By Zoe Simmons
It’s Endometriosis Australia Ambassador Erin Barnett’s goal to educate the world about endometriosis.
The 25-year-old had her first encounter with the condition at the age of 13, when a 3kg cyst was found on her right ovary. But even after surgery to remove it, her symptoms continued, with periods so painful, she felt like she would almost pass out. And when she tried to seek help and find answers to her abnormal pain, her concerns were pushed to the side.
“I was crying from the pain,” she told Endometriosis Australia.
“I remember going to the doctors with mum, and he said it was just a bad period. Even when they said it looks like there’s spots that could be endometriosis, it was never investigated. I was just told to try a different pill.”
With two older sisters, Erin was told the pain was normal—and that this is just what happens as a woman. That’s when Erin began researching.
“I just knew something wasn’t right. No one was describing the pain in the same way.”
Despite having had a shocking 16 surgeries for the condition, with six in 2019 alone that resulted in the removal of her left ovary, Erin was only diagnosed with endometriosis three years ago. She experiences almost daily pain—which has a huge impact on her life.
“When it’s bad, it’s unbearable. All I can do is take painkillers and lay in bed with a heat pack, hunched over. It’s so exhausting. I might just be laying down, but I’m in so much pain that it’s tearing me apart—and people don’t understand how tiring that is.”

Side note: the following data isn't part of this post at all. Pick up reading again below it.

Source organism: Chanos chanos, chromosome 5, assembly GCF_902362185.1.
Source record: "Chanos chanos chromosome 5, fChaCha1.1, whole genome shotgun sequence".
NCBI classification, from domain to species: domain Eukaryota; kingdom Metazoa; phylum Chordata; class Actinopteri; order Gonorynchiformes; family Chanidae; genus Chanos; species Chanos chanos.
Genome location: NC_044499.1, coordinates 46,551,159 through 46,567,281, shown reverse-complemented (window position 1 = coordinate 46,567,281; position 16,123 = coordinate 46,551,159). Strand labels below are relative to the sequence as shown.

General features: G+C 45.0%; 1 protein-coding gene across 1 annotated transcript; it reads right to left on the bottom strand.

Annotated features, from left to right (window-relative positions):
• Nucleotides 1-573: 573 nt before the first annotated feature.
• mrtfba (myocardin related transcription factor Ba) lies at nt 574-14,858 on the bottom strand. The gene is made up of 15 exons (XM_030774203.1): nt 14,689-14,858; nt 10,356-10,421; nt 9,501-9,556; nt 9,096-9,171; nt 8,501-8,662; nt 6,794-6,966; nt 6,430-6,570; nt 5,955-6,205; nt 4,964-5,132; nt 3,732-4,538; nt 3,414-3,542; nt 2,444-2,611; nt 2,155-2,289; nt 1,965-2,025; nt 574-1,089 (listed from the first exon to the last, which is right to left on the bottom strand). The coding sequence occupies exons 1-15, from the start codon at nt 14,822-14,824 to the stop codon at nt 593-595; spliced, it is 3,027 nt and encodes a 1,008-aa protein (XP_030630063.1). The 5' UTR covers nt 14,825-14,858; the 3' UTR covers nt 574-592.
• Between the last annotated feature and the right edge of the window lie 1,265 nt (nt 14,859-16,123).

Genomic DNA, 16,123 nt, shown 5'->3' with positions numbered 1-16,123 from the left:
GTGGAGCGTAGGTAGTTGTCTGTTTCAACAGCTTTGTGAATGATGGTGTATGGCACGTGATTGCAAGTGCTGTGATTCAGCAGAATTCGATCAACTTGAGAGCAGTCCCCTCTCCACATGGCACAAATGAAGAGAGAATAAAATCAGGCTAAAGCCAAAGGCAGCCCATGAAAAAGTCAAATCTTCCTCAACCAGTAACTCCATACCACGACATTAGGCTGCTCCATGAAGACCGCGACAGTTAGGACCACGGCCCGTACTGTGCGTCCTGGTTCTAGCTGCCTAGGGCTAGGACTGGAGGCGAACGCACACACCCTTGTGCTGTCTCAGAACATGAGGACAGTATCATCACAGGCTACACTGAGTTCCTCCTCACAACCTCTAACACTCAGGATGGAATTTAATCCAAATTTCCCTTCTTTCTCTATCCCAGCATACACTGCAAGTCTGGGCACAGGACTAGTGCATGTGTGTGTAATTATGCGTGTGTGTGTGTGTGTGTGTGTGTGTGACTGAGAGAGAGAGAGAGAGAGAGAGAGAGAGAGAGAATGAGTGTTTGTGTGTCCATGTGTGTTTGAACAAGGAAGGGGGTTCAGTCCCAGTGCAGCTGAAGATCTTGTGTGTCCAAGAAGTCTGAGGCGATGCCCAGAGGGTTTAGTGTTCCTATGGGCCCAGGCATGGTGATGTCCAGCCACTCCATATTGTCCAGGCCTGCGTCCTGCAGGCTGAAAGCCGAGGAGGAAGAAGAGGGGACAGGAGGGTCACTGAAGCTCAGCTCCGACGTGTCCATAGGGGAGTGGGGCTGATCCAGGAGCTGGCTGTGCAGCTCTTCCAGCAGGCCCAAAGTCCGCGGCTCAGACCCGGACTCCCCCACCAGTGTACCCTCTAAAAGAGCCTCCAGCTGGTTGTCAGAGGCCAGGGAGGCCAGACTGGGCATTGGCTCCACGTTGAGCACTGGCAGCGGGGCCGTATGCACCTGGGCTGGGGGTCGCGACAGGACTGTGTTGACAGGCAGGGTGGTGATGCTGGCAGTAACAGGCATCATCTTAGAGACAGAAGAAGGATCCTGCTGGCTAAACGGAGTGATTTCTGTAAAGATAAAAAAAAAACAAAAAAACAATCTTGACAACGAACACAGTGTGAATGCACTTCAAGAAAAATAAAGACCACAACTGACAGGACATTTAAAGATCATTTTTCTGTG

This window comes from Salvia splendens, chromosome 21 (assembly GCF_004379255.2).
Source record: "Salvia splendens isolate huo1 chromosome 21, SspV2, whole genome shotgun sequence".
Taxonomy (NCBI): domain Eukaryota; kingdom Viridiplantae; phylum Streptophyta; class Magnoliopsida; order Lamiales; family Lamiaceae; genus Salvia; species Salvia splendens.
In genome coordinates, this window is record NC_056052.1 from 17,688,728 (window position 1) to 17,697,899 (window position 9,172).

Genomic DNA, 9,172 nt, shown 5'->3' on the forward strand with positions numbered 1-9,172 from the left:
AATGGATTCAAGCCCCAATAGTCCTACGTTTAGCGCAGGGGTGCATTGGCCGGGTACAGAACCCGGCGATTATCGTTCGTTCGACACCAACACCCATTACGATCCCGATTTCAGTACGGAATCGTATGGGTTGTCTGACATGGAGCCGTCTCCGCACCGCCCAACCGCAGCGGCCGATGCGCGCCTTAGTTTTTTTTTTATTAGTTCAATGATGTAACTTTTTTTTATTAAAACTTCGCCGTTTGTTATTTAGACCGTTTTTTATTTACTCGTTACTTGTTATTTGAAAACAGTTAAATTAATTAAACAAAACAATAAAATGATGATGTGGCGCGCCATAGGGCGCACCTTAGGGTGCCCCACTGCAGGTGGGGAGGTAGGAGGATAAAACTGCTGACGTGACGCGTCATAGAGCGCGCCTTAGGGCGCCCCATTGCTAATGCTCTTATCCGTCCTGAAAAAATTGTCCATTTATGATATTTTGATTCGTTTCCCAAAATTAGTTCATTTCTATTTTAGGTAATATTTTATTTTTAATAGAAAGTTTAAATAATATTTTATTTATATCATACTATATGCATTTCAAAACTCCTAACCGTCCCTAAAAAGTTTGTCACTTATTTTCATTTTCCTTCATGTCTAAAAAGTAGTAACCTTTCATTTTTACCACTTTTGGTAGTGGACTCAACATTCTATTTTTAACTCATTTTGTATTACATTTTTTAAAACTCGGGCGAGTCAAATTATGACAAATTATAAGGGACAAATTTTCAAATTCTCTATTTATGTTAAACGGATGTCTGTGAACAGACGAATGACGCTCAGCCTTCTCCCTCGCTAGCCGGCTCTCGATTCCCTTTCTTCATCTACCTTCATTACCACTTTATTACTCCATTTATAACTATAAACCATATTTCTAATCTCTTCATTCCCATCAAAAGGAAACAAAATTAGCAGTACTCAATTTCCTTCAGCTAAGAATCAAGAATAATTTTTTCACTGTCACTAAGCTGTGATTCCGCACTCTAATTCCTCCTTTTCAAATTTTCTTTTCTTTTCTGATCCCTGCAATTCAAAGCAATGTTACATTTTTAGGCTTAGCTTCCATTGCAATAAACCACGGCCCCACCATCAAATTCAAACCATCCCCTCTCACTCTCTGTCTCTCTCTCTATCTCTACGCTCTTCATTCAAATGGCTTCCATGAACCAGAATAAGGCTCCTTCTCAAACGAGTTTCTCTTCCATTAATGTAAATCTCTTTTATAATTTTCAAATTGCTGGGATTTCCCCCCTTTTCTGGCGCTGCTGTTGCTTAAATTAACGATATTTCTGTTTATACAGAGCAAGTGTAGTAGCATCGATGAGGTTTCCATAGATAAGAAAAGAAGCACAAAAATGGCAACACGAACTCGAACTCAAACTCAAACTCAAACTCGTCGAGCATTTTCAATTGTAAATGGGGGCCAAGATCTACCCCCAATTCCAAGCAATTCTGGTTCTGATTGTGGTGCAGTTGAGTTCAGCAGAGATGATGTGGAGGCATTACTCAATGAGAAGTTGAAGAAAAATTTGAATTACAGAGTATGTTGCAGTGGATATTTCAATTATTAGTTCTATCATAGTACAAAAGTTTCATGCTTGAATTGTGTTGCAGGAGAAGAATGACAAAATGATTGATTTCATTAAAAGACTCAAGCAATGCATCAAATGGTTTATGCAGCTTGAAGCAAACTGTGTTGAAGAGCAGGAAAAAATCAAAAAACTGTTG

“I feel like being set on fire would feel less painful than what’s happening inside of me. People see the burn marks on my body from my heat pack and think ‘oh that’s painful’, but it’s nothing compared to the pain they can’t see.”
“It affects your mental health, too, because you can’t confide in people who don’t experience what you do, and then you feel like you’re exaggerating, when you’re not.”
Erin appeared on the fifth season of Beauty and the Geek back in 2013. In 2018, she was studying to be a nurse before joining the first season of Australia’s Love Island, and the sixth season of I’m a Celebrity . . . Get Me Out Of Here in 2020, with Endometriosis Australia as her chosen charity.
As an ambassador, she hopes to use her story to raise awareness—and to help people advocate for themselves in a system that doesn’t always listen.
“I feel so honoured to be working as an ambassador for Endometriosis Australia,” she said.
“My goal is to teach people about endometriosis from a young age. I want people to know as much as they can about endometriosis—it’s not enough to just teach them about periods. We need to teach them about everything that can happen to ovaries and the reproductive system. I wish I had someone explain this to me when I was 14.”
Erin also believes there should be more funding for treatment options, as currently, there is no cure for the debilitating condition that affects one in nine women*(including people who identify as gender diverse).
“It’s so common. Why can’t we have more funding? That would help so many women get help faster, instead of spending years in pain on a waitlist.”
To fellow endo warriors, Erin’s advice is simple.
“We need to stand up for ourselves,” she said.
“I hope I can inspire people—particularly the next generation—to believe in themselves. The pain is not in your head. It’s your body, and you deserve to find answers. Don’t leave the doctors without them. If one won’t help, go to another.
“Let’s talk louder about endo.”